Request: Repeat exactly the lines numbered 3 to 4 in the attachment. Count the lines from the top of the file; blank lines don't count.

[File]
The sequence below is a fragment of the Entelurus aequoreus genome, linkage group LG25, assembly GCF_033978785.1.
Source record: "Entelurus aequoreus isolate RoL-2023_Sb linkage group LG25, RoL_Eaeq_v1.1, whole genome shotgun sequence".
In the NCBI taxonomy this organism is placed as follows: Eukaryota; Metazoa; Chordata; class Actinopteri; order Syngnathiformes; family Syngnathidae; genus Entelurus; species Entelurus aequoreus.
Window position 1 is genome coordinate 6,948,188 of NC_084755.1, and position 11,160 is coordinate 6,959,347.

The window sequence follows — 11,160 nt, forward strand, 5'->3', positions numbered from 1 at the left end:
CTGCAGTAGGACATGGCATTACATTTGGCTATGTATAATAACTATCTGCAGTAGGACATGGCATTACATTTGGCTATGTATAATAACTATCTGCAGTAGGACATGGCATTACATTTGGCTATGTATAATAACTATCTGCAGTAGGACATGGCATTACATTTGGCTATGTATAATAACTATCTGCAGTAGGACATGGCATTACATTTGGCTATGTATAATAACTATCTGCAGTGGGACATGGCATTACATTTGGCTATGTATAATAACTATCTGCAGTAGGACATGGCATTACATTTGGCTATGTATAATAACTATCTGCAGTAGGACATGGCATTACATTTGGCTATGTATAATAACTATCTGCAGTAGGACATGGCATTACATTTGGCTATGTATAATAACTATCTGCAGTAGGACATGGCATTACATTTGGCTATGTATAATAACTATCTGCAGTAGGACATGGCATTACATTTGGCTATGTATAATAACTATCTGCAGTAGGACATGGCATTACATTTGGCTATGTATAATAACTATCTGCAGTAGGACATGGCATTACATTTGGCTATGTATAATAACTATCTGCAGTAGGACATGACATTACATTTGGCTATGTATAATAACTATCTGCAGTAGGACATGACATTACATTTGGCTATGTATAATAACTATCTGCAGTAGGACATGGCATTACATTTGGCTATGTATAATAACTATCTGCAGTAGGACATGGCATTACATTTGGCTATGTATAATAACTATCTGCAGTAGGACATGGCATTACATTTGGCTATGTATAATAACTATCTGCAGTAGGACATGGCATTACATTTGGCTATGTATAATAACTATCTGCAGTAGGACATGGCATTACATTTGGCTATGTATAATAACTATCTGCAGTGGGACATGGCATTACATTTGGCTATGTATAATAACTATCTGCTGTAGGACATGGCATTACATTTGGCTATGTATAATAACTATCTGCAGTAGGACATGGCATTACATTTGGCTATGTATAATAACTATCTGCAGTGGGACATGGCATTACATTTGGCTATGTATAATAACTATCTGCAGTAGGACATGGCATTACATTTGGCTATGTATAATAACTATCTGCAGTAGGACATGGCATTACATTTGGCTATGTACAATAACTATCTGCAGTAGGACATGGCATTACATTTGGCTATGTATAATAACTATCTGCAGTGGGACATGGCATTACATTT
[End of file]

In the NCBI taxonomy this organism is placed as follows: Eukaryota; Metazoa; Chordata; class Actinopteri; order Syngnathiformes; family Syngnathidae; genus Entelurus; species Entelurus aequoreus.
Window position 1 is genome coordinate 6,948,188 of NC_084755.1, and position 11,160 is coordinate 6,959,347.